March 20, 2011
Last nights special Gakumun Kai was one of the most interesting and interactive sessions experienced, and showed a genuine concern for the Okinawan Language and Performing Arts, and how it would be passed on into the next generations.
Dr. Masahide Ishihara and Dr. Manabu Oshiro of the University of the Ryukyus presented separate papers, but Â both connected to the need for understanding language. Â Ishihara sensei presented statistics by a recent Ryukyu Shimpo Newspaper poll of about 1000 people, concerning the use, understanding and value of Okinawan language. Â Under the theme of Ryukyu Languages Endangered, he basically showed that besides the older generation in their 70’s and 80’s, those in their 20’s and younger have a very small percentage of speaking and understanding Okinawan. Â When it came to how much of the population would like or think its important to preserve the language, only about half thought it was important or that they would like to see the language continue. Â Ishihara sensei also brought up the fact that many in his age range, who went to school after the war and through the 70’s were punished and reprimanded for speaking Okinawan in school. Â “The principle told me ‘You are Japnanese so you should speak Japanese. Â Don’t speak Okinawan’. explained Ishihara sensei.
Recently however, efforts have picked up for revitalization, as Okinawa students who came to the University of Hawai`i to study and receive their degrees, have collaborated to begin Okinawan language immersion school. Â Under the Project name “Kutuba Suriija Ninufwabushi”, the first of the immersion school for pre-school children will open next month. Â The idea and model for the project came from the `Aha Punanaleo, Hawaiian immersion program. Â The work in the beginning will be hard, but this will hopefully be the catalyst to other schools opening in the future, and the language being alive in the homes once again.
Ishihara sensei agrees that it will be an uphill battle, but they are willing to give what it takes to try. Â The Okinawa people must be deprogrammed and learn how to decolonize. Â They have been brainwashed and culturally cleansed through prejudice, discrimination, and colonization by both japan and America. Â Like the Hawaiians have done to reclaim their language and identity, Uchinaanchu must also educate themselves, take pride and reclaim what is rightfully their language and identity.
Oshiro sensei’s presentation was on his project to create a performing arts data base to include information on Hawaii, Okinawa and mainland U.S. Uchinaanchu performing artists, and their projects. Â He explained that during the Ryukyu Kingdom period, performing arts was meticulously documented and is now preserved and available for research at the Naha City Museum, where the Sho Dynasty treasures are housed and exhibited. Â Oshiro sensei’s project will arrange in detail the current performing arts events and projects that represent the Hawaii community especially.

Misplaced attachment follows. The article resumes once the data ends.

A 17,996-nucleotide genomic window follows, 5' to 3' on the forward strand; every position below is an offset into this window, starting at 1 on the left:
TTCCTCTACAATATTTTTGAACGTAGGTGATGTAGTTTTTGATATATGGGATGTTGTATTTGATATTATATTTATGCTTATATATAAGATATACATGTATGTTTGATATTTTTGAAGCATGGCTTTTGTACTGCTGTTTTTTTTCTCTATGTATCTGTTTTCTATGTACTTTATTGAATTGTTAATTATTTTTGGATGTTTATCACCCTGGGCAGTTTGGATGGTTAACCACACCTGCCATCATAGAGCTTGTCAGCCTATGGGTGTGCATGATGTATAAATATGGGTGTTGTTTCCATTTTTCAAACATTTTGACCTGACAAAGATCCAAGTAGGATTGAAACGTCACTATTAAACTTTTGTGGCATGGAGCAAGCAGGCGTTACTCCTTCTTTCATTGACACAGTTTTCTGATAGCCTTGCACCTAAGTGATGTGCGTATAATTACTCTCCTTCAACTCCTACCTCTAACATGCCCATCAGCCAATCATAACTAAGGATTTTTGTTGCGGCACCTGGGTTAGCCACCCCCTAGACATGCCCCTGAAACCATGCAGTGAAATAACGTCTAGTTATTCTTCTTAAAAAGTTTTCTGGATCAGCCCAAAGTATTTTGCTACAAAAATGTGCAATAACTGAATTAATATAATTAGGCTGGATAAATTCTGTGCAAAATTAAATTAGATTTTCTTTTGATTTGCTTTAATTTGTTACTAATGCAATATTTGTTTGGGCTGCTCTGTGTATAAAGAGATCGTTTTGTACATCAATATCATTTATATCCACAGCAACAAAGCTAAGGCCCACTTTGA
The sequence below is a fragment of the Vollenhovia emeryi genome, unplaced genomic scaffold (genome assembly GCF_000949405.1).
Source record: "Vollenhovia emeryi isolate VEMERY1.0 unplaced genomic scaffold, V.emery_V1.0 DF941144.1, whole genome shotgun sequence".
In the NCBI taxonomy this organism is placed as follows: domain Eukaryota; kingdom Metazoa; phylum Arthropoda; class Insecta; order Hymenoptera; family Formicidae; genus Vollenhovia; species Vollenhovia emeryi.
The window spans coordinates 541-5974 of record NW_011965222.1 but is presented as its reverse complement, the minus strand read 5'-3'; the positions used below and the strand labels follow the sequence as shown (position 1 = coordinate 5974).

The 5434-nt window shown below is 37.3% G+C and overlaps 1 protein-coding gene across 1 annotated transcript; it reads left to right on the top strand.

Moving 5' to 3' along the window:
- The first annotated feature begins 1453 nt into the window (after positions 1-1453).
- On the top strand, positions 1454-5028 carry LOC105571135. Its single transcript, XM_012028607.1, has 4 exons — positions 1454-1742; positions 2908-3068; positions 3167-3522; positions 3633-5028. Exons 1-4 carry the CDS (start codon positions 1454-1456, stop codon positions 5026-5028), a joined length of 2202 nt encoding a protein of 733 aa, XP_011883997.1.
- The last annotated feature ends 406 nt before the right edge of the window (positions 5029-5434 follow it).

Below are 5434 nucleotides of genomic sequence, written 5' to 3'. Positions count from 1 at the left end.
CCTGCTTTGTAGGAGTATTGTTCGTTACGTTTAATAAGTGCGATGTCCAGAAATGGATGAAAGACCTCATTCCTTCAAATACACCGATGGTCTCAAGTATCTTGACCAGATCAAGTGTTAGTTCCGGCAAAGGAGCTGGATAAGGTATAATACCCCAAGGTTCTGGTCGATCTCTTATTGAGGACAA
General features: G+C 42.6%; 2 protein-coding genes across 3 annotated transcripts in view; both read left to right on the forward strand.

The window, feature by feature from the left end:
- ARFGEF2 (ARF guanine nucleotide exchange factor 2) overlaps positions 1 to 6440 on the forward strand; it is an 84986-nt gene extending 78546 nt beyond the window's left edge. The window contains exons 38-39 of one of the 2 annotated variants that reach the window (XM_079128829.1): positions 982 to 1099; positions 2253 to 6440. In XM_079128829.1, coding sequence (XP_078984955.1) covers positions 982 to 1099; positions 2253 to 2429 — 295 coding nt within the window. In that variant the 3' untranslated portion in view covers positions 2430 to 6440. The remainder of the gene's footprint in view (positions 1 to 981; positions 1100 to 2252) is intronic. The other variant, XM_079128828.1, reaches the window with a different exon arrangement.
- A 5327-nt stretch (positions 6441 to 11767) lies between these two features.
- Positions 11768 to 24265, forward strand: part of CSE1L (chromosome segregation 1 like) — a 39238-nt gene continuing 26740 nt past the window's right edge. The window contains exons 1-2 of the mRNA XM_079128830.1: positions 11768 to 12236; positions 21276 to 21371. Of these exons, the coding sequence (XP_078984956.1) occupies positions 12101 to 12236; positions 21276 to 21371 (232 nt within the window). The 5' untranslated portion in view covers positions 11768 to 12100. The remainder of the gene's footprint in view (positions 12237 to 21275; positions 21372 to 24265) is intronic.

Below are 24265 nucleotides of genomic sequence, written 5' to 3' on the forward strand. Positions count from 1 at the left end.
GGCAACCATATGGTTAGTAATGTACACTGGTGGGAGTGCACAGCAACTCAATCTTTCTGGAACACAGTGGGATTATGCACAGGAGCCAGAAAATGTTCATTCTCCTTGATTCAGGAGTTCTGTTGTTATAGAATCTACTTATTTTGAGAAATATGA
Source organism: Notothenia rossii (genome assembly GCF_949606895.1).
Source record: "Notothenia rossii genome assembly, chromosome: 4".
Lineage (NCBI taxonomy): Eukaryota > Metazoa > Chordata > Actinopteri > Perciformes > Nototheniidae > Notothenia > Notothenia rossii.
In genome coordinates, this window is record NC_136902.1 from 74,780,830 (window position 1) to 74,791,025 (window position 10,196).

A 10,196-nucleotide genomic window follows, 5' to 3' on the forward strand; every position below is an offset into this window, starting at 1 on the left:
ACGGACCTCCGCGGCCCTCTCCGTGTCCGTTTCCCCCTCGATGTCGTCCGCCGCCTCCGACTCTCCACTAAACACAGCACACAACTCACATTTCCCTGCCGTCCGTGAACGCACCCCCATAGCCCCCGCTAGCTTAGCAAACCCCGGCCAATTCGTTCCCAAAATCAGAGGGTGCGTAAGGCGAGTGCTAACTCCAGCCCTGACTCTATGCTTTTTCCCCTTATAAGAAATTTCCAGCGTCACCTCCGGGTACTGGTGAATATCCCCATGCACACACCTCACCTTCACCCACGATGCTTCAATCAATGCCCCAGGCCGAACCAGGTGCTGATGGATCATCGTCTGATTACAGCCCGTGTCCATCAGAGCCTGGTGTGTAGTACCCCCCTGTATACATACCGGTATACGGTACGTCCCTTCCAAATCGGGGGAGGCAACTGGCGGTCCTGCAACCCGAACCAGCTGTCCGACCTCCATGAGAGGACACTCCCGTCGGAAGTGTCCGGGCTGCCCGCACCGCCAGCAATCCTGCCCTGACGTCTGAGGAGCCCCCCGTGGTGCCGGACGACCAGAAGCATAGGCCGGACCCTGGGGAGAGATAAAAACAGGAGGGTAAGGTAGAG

As discussion was opened up to the audience, both in attendance and through long distance live video feed, questions concerning the language in the performing arts, and schools came up. Â Oshiro sensei, and Ishihara sensei both commented that there is very little if any, of Okinawa language being taught at the Performing Arts University, and in the music and dance schools in Okinawa. Â This brought concern that future sensei will not be able to understand the music and dances and may pass on the wrong interpretations through lack of language understanding. Â Another concern brought up was that Okinawa performing artists do not go out and do research or attend historical exhibits. Â An example Oshiro sensei gave was when he was working at the Okinawa Prefectural Museum. Â “There was an exhibit of the life and works of Yuko Majikina, which went for 3 weeks. Â I watched to see who would come and can say that there were only 5 Okinawa performing artists that attended this exhibition. Â The local paper also reported a scathing article on the “deaf and blind” performing artists of Okinawa who don’t attend such important historical events”, said Oshiro sensei.
Oshiro sensei has said that he has approached the teachers and told them they should do more research and study, but it has mainly fallen on deaf ears. Â “Its different nowadays. Â Before, the old dance teachers used to play the sanshin, sing the songs and teach. Â They understood the music and lyrics. Â They were that bridge between the court days and now” he said.
There needs to be more active research and collaboration to pass on the traditions of dance, music and culture. Â The Gakumun Kai last night brought to light the urgency to learn/re-learn the language of our ancestors, and how it is not just used to speak or write, but how it connects us to the past. Â The songs and dances which have survived hundreds of years hold beautiful poetry and stories that can only be fully understood and expressed if we can understand them. Â The responsibility basically lies in us. Â Uchinaanchu both in Okinawa and abroad must reclaim the language, which will lead to reclaiming identity, and lead to better understanding and preservation of culture and history.
è¨€è‘‰ã‚ã—ãƒ¼ããƒ¼ã€å›½ã‚ã—ã‚†ã‚“ã€‚å›½ã‚ã—ãƒ¼ããƒ¼ã€è¦ªã‚ã—ã‚†ã‚“ã€‚(Kutuba washi-ne-, kuni washiyun. Â kuni washi-ne-, uya washiyun.) Â To forget your language, you forget your country. To forget your country, you forget your parents. Â Basically, if you forget your langangue, you forget where your roots are from and also lose your connection to your ancestors.